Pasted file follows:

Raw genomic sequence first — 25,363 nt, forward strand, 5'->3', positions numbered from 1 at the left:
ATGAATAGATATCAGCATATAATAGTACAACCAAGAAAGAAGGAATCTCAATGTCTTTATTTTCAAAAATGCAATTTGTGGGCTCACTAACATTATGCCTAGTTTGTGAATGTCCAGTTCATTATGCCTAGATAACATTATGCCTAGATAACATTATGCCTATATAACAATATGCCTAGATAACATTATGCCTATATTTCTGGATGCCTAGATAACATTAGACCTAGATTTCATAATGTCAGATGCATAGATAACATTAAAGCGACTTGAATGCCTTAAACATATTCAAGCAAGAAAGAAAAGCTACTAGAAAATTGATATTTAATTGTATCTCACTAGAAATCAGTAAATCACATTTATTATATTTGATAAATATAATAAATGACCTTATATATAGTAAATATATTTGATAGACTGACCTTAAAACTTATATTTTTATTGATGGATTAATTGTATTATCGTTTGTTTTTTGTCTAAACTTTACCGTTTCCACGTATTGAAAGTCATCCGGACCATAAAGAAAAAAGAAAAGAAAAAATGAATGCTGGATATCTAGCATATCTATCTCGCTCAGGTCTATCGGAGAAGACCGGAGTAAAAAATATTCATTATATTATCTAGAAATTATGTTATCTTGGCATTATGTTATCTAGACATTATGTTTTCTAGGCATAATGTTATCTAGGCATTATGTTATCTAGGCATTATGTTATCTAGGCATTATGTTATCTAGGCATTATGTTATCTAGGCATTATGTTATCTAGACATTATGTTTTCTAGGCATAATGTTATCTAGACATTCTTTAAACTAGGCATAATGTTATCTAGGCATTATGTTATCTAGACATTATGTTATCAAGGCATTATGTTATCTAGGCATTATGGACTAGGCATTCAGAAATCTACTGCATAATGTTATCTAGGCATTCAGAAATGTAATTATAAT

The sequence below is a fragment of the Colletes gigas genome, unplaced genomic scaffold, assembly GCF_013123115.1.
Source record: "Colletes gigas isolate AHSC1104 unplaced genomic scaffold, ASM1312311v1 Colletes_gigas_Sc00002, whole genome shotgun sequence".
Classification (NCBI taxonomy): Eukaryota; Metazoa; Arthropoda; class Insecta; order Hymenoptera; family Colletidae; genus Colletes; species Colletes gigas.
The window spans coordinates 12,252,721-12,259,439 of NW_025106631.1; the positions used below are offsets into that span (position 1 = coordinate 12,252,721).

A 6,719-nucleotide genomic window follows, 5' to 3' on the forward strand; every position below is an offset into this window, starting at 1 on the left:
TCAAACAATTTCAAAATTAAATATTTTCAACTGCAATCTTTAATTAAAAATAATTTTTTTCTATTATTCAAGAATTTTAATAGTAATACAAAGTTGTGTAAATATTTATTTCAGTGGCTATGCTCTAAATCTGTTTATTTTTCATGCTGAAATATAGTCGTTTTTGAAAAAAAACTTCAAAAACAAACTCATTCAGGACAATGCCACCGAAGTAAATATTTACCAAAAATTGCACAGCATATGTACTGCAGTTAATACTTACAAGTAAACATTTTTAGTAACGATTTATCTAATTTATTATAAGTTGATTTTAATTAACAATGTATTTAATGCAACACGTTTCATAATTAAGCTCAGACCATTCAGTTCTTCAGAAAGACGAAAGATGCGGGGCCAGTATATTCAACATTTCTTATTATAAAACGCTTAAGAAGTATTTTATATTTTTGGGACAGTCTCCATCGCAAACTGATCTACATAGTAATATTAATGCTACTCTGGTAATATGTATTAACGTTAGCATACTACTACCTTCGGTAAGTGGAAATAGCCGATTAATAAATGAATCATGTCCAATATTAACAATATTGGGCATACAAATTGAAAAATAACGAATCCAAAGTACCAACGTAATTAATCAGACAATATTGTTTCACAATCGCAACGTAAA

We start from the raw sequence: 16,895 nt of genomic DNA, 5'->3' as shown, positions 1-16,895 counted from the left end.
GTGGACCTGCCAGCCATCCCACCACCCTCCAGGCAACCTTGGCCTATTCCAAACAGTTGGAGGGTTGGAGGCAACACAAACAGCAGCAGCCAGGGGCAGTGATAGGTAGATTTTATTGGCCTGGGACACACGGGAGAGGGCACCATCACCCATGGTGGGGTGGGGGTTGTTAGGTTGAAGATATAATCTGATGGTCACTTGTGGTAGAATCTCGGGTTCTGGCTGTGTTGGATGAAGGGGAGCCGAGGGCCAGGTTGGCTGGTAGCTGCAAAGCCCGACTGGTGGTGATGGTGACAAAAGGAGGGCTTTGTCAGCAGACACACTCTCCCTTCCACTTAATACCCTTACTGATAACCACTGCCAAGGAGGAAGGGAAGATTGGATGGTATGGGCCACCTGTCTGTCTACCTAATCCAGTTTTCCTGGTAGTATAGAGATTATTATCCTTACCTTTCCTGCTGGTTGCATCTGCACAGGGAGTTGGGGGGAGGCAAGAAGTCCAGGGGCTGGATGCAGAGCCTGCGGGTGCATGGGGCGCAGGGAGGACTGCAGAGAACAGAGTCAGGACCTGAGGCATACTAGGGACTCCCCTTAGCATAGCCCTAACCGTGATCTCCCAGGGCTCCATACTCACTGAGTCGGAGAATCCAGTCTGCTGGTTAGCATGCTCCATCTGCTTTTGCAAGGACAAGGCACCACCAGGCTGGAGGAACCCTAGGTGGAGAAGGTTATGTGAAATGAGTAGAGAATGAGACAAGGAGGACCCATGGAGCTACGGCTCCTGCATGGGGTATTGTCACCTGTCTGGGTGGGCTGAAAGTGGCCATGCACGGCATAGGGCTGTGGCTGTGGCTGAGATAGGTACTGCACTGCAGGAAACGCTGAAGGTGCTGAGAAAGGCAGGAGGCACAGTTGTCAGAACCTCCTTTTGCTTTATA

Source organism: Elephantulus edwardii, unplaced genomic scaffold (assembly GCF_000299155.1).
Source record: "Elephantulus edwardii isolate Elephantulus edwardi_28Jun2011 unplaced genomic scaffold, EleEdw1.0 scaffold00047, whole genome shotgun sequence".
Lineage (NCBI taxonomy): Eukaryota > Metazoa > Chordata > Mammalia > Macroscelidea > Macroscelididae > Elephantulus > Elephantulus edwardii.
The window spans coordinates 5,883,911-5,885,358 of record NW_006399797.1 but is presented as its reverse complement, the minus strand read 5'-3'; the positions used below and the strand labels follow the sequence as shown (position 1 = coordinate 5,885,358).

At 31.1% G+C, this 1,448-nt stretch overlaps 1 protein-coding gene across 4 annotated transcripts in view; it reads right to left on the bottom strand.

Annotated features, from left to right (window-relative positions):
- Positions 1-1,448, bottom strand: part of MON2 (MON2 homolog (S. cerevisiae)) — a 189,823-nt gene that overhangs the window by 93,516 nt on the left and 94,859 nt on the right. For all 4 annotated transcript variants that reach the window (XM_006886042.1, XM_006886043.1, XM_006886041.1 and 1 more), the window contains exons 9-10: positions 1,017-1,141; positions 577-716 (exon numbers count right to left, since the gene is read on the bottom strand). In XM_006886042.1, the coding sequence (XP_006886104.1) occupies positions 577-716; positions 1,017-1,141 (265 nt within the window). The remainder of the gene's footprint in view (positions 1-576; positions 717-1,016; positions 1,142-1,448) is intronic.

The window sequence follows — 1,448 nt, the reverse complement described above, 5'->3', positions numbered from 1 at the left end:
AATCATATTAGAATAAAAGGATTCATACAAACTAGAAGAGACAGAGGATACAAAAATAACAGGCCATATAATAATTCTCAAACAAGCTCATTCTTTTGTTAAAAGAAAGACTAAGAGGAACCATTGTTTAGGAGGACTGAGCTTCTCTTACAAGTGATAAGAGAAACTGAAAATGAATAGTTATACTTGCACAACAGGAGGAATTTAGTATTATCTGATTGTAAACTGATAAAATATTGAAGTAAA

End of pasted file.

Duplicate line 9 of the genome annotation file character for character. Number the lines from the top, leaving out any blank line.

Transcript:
We start from the raw sequence: 16,895 nt of genomic DNA, 5'->3' as shown, positions 1-16,895 counted from the left end.